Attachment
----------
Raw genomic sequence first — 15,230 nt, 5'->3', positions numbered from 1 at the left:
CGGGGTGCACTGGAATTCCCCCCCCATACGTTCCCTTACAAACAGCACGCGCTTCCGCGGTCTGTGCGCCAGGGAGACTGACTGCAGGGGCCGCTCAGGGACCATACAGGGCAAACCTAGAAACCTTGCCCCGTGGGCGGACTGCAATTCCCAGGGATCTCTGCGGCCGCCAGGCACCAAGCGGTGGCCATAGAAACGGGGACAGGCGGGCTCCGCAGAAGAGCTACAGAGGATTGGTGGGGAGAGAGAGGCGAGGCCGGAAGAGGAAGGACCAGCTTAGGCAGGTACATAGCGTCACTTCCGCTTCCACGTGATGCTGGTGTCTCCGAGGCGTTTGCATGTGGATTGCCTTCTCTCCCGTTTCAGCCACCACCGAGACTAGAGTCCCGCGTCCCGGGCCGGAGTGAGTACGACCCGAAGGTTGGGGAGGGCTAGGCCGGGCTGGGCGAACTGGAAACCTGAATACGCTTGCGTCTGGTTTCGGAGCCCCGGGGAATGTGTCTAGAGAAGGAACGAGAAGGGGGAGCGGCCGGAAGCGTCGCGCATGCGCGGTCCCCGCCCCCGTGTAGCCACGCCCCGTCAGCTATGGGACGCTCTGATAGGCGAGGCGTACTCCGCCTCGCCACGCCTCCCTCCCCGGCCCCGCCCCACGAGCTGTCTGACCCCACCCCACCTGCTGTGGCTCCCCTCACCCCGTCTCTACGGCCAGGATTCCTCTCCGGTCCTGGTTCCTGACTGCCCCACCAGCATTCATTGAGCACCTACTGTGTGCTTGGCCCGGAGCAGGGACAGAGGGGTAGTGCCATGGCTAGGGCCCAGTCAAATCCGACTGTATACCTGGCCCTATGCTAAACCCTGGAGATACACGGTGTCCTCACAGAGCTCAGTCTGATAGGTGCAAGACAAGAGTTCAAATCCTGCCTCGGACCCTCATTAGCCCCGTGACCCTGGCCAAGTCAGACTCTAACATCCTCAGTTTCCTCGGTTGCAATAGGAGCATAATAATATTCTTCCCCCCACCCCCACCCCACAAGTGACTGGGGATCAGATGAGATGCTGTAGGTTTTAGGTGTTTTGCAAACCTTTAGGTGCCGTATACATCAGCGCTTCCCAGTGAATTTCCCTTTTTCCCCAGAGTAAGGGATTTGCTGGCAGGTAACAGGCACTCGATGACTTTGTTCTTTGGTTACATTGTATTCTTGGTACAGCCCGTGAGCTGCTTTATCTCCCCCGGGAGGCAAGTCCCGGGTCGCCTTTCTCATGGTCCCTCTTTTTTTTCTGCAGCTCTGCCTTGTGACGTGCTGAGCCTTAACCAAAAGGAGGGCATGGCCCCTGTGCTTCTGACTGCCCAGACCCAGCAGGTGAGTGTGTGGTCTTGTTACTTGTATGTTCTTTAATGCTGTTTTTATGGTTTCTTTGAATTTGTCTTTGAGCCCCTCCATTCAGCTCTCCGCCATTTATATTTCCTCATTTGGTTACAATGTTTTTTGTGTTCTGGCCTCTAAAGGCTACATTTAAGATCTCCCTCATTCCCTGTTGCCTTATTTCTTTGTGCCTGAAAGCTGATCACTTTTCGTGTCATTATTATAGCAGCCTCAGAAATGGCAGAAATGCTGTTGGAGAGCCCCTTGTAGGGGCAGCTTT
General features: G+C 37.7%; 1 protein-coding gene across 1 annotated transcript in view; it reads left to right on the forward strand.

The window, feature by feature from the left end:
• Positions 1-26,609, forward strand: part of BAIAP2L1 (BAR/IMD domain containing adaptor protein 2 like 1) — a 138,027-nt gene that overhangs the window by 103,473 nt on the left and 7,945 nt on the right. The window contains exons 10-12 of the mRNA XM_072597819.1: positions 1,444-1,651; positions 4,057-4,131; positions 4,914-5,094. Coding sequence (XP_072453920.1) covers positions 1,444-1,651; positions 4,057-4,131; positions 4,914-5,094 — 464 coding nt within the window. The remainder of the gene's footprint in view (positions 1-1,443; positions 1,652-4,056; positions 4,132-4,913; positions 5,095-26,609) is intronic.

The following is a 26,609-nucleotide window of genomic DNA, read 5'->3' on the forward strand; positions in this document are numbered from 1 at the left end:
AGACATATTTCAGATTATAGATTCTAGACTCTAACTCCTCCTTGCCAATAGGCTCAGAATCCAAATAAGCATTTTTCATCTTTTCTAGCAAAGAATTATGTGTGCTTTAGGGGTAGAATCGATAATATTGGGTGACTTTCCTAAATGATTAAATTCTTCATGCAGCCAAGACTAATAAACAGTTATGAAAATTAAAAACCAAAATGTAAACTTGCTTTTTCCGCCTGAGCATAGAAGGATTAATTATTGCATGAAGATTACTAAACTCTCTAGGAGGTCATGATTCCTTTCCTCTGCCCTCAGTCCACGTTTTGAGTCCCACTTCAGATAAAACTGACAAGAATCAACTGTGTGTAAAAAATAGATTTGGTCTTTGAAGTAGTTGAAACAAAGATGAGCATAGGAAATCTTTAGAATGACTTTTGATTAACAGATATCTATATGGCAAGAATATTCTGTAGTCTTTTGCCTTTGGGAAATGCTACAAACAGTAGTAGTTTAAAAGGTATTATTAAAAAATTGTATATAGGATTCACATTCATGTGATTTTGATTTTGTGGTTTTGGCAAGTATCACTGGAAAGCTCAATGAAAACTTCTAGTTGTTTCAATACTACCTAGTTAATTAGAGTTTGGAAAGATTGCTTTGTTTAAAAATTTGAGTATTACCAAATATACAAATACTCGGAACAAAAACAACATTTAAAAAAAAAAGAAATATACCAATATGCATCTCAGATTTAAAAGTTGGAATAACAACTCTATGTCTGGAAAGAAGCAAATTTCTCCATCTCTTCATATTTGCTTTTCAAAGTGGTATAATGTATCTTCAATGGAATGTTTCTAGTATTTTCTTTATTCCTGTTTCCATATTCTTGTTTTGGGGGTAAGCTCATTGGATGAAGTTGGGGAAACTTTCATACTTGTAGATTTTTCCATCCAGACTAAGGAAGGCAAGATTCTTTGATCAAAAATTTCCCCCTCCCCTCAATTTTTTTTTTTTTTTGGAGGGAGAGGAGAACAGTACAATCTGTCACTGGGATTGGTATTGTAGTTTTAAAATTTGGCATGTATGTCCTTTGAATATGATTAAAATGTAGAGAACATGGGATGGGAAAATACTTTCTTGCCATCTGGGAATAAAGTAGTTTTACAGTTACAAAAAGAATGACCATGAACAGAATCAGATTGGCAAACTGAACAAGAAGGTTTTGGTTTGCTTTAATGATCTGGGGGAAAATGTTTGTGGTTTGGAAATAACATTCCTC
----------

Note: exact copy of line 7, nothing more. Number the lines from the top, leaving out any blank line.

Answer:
AGACATATTTCAGATTATAGATTCTAGACTCTAACTCCTCCTTGCCAATAGGCTCAGAATCCAAATAAGCATTTTTCATCTTTTCTAGCAAAGAATTATGTGTGCTTTAGGGGTAGAATCGATAATATTGGGTGACTTTCCTAAATGATTAAATTCTTCATGCAGCCAAGACTAATAAACAGTTATGAAAATTAAAAACCAAAATGTAAACTTGCTTTTTCCGCCTGAGCATAGAAGGATTAATTATTGCATGAAGATTACTAAACTCTCTAGGAGGTCATGATTCCTTTCCTCTGCCCTCAGTCCACGTTTTGAGTCCCACTTCAGATAAAACTGACAAGAATCAACTGTGTGTAAAAAATAGATTTGGTCTTTGAAGTAGTTGAAACAAAGATGAGCATAGGAAATCTTTAGAATGACTTTTGATTAACAGATATCTATATGGCAAGAATATTCTGTAGTCTTTTGCCTTTGGGAAATGCTACAAACAGTAGTAGTTTAAAAGGTATTATTAAAAAATTGTATATAGGATTCACATTCATGTGATTTTGATTTTGTGGTTTTGGCAAGTATCACTGGAAAGCTCAATGAAAACTTCTAGTTGTTTCAATACTACCTAGTTAATTAGAGTTTGGAAAGATTGCTTTGTTTAAAAATTTGAGTATTACCAAATATACAAATACTCGGAACAAAAACAACATTTAAAAAAAAAAGAAATATACCAATATGCATCTCAGATTTAAAAGTTGGAATAACAACTCTATGTCTGGAAAGAAGCAAATTTCTCCATCTCTTCATATTTGCTTTTCAAAGTGGTATAATGTATCTTCAATGGAATGTTTCTAGTATTTTCTTTATTCCTGTTTCCATATTCTTGTTTTGGGGGTAAGCTCATTGGATGAAGTTGGGGAAACTTTCATACTTGTAGATTTTTCCATCCAGACTAAGGAAGGCAAGATTCTTTGATCAAAAATTTCCCCCTCCCCTCAATTTTTTTTTTTTTTTGGAGGGAGAGGAGAACAGTACAATCTGTCACTGGGATTGGTATTGTAGTTTTAAAATTTGGCATGTATGTCCTTTGAATATGATTAAAATGTAGAGAACATGGGATGGGAAAATACTTTCTTGCCATCTGGGAATAAAGTAGTTTTACAGTTACAAAAAGAATGACCATGAACAGAATCAGATTGGCAAACTGAACAAGAAGGTTTTGGTTTGCTTTAATGATCTGGGGGAAAATGTTTGTGGTTTGGAAATAACATTCCTC